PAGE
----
These conditions today in The Lutheran Church—Missouri Synod parallel too closely the conditions in the Church that, ironically, the Lutheran Reformation sought to oppose. When casting the Augsburg Confession and its Apology, those confessors asked of their medieval church long ago two questions: (1) Does this teaching or practice exalt Christ or, instead, bury him? and (2) Does this teaching or practice leave sinners with the comfort of the Gospel or, instead, keep them in terror of their sins?
We ask the same two questions today of our Synod’s leadership. Our Lutheran identity demands it. Both questions mean to ask of the Church: Will the Gospel of Jesus Christ alone be the highest authority among us, or does some other authority seek to steal the Gospel away from us as the true norm of the Church?
We call on our fellow church members, co-confessors with us of the Gospel, to join us in our confessing as we humbly, for Christ’s sake alone, endorse these affirmations:
We humbly affirm our need, both personally and in the life of our Synod, for daily repentance. Especially do we repent of placing our trust in any other promise than the promise of the Gospel of Jesus Christ (Galatians 1:6-10). This precious Gospel proclaims that we are justified by God’s grace alone through faith alone in Christ alone, apart from the works of the Law (Romans 1:16-17; 3:21-31). We affirm this Gospel is the center, the core and the source of all we do as Christ’s People.
We reject anything about our own lives, the lives of our congregations, or in the life of our Synod that would replace that Gospel with something else. We understand full well that the Evil One would distract us from that Gospel, would appeal to our natural flesh’s unwillingness to repent of our sin and would lead us to place our hope in false promises, including unevangelical practices by church leaders, rather than place our complete trust and confidence in the Gospel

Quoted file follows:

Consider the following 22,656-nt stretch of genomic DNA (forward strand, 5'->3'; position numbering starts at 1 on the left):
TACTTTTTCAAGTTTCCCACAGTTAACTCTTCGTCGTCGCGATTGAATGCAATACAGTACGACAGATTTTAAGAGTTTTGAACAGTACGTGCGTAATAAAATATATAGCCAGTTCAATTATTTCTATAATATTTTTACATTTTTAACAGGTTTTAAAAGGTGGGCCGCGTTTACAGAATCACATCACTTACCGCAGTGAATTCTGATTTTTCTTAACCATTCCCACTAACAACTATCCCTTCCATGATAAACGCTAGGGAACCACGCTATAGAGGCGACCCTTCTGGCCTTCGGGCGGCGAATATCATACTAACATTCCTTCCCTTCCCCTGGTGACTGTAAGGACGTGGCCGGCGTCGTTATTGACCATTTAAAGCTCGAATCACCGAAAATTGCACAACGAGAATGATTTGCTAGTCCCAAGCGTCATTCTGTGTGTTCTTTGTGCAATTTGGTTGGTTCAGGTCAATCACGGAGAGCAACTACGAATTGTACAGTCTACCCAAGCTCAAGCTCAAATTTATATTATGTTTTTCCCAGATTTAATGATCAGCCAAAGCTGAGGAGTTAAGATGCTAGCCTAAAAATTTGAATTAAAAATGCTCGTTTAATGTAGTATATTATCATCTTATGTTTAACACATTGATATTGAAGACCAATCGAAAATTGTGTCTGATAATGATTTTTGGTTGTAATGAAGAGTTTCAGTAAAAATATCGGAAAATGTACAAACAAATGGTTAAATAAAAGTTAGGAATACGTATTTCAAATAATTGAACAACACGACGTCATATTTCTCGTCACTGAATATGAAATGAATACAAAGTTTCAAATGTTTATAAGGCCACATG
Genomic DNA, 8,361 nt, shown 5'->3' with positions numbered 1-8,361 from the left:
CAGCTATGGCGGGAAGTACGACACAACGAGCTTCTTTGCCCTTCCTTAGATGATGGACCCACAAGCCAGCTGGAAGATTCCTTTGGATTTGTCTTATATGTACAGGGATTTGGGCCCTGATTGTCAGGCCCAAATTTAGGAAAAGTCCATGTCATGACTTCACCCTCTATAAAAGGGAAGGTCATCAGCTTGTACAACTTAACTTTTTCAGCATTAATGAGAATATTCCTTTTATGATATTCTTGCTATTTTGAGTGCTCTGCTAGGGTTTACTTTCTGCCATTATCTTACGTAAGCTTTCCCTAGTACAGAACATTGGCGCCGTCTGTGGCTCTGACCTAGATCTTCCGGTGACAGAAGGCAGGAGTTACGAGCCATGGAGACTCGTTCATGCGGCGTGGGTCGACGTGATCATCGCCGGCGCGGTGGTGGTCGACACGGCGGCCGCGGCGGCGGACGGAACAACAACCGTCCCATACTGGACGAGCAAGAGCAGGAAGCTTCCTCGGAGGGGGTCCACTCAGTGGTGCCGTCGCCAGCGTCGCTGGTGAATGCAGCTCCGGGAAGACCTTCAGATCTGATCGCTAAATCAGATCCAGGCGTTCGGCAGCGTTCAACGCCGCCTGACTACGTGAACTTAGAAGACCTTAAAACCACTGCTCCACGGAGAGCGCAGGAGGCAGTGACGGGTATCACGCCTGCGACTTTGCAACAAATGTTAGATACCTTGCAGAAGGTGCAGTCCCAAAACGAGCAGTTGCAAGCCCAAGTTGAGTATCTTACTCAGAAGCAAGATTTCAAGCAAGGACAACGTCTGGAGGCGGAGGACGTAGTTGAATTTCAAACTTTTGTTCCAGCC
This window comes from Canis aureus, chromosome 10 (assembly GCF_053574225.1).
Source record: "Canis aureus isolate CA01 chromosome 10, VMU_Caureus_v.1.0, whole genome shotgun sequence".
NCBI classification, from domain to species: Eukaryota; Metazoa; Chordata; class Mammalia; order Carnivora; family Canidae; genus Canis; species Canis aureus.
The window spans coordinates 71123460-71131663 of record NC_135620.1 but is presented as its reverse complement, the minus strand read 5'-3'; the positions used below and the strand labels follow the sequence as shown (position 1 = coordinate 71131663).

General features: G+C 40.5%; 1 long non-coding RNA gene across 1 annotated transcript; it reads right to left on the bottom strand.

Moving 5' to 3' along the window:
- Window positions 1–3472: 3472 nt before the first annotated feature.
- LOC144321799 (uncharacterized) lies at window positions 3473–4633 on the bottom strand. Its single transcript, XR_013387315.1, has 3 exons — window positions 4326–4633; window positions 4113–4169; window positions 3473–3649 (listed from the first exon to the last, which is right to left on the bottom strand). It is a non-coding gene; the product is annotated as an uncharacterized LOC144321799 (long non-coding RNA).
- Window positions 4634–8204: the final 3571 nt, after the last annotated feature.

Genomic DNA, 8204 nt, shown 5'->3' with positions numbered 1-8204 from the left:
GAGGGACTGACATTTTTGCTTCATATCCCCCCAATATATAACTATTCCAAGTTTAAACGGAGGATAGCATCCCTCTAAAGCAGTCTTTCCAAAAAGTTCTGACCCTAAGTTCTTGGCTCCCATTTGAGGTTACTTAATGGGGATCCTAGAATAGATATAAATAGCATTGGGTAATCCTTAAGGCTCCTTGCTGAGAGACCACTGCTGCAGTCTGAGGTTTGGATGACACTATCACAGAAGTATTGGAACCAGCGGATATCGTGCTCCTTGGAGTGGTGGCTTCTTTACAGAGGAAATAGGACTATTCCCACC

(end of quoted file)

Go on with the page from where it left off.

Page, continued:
We especially are concerned about practices by our Synod’s leadership that appear to us to be loveless toward brothers and sisters in Christ. We frequently see our leadership forgetting that Christ alone is each person’s only necessary justification in the Gospel. As the Church seeks freely to be the Church in many different settings and places, it is not required in the Gospel to have to justify itself to anyone! Christ alone is the Christian’s justification before God.
We affirm the freedom, joy, hope and peace which is the Gospel’s gift to the whole Church (Galatians 5:1; Philippians 2:1-2). Each of those special gifts is the mark of the Church when it is normed by the Gospel.
We reject anything, such as legalism and its ways of intimidation or coercion or threat, which would rob the People of God of those gifts which God would give them in the Gospel. The Gospel defeats the Law and its power over our lives (Galatians 5:18).
We affirm God’s call to mission to us, to proclaim and administer the Gospel through all the creative and innovative ways God gives to us (I Corinthians 9:22-23).
We reject any insistence that the Gospel can only be shared through one particular cultural form or tradition. In this vein, especially do we notice in Scripture the legalisms of the Judaizers, Christian opponents of St. Paul’s Gentile mission, and how their culturally laden forms became an enemy of the Gospel.